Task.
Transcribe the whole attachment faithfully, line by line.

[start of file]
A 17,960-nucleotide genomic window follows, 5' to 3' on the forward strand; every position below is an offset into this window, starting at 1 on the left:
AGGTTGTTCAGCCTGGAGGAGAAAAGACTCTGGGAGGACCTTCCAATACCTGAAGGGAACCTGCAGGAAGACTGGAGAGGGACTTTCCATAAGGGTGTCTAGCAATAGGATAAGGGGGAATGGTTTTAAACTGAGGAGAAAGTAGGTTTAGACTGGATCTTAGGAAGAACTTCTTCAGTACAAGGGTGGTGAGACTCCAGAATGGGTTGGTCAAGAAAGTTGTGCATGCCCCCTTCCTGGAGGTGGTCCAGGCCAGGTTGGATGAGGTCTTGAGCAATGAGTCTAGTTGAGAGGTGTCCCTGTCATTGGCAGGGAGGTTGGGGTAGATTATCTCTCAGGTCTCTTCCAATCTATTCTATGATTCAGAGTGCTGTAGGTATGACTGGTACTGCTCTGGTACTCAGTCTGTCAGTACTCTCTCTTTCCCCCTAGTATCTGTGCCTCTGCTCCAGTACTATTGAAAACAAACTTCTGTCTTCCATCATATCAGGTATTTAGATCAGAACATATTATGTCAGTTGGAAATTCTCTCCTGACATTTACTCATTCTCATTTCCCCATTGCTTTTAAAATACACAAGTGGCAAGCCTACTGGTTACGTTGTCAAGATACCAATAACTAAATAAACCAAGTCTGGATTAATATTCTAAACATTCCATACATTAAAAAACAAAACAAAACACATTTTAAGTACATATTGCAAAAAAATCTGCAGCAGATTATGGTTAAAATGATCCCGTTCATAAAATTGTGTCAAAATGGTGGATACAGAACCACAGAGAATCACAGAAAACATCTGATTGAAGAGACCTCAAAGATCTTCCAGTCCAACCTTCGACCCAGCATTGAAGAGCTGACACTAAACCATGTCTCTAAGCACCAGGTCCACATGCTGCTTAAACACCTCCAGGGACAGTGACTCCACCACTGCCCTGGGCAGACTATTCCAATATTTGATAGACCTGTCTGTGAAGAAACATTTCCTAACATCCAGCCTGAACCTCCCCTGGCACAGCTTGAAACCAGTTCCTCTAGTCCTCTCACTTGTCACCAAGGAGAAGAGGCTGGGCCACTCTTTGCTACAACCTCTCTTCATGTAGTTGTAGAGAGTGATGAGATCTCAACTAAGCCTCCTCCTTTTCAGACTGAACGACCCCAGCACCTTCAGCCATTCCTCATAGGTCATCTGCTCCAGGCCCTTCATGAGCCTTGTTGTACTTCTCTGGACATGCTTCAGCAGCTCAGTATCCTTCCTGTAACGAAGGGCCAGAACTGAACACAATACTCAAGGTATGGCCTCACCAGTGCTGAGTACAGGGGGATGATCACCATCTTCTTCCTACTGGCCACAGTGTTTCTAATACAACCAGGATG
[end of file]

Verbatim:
A 17,960-nucleotide genomic window follows, 5' to 3' on the forward strand; every position below is an offset into this window, starting at 1 on the left:
AGGTTGTTCAGCCTGGAGGAGAAAAGACTCTGGGAGGACCTTCCAATACCTGAAGGGAACCTGCAGGAAGACTGGAGAGGGACTTTCCATAAGGGTGTCTAGCAATAGGATAAGGGGGAATGGTTTTAAACTGAGGAGAAAGTAGGTTTAGACTGGATCTTAGGAAGAACTTCTTCAGTACAAGGGTGGTGAGACTCCAGAATGGGTTGGTCAAGAAAGTTGTGCATGCCCCCTTCCTGGAGGTGGTCCAGGCCAGGTTGGATGAGGTCTTGAGCAATGAGTCTAGTTGAGAGGTGTCCCTGTCATTGGCAGGGAGGTTGGGGTAGATTATCTCTCAGGTCTCTTCCAATCTATTCTATGATTCAGAGTGCTGTAGGTATGACTGGTACTGCTCTGGTACTCAGTCTGTCAGTACTCTCTCTTTCCCCCTAGTATCTGTGCCTCTGCTCCAGTACTATTGAAAACAAACTTCTGTCTTCCATCATATCAGGTATTTAGATCAGAACATATTATGTCAGTTGGAAATTCTCTCCTGACATTTACTCATTCTCATTTCCCCATTGCTTTTAAAATACACAAGTGGCAAGCCTACTGGTTACGTTGTCAAGATACCAATAACTAAATAAACCAAGTCTGGATTAATATTCTAAACATTCCATACATTAAAAAACAAAACAAAACACATTTTAAGTACATATTGCAAAAAAATCTGCAGCAGATTATGGTTAAAATGATCCCGTTCATAAAATTGTGTCAAAATGGTGGATACAGAACCACAGAGAATCACAGAAAACATCTGATTGAAGAGACCTCAAAGATCTTCCAGTCCAACCTTCGACCCAGCATTGAAGAGCTGACACTAAACCATGTCTCTAAGCACCAGGTCCACATGCTGCTTAAACACCTCCAGGGACAGTGACTCCACCACTGCCCTGGGCAGACTATTCCAATATTTGATAGACCTGTCTGTGAAGAAACATTTCCTAACATCCAGCCTGAACCTCCCCTGGCACAGCTTGAAACCAGTTCCTCTAGTCCTCTCACTTGTCACCAAGGAGAAGAGGCTGGGCCACTCTTTGCTACAACCTCTCTTCATGTAGTTGTAGAGAGTGATGAGATCTCAACTAAGCCTCCTCCTTTTCAGACTGAACGACCCCAGCACCTTCAGCCATTCCTCATAGGTCATCTGCTCCAGGCCCTTCATGAGCCTTGTTGTACTTCTCTGGACATGCTTCAGCAGCTCAGTATCCTTCCTGTAACGAAGGGCCAGAACTGAACACAATACTCAAGGTATGGCCTCACCAGTGCTGAGTACAGGGGGATGATCACCATCTTCTTCCTACTGGCCACAGTGTTTCTAATACAACCAGGATG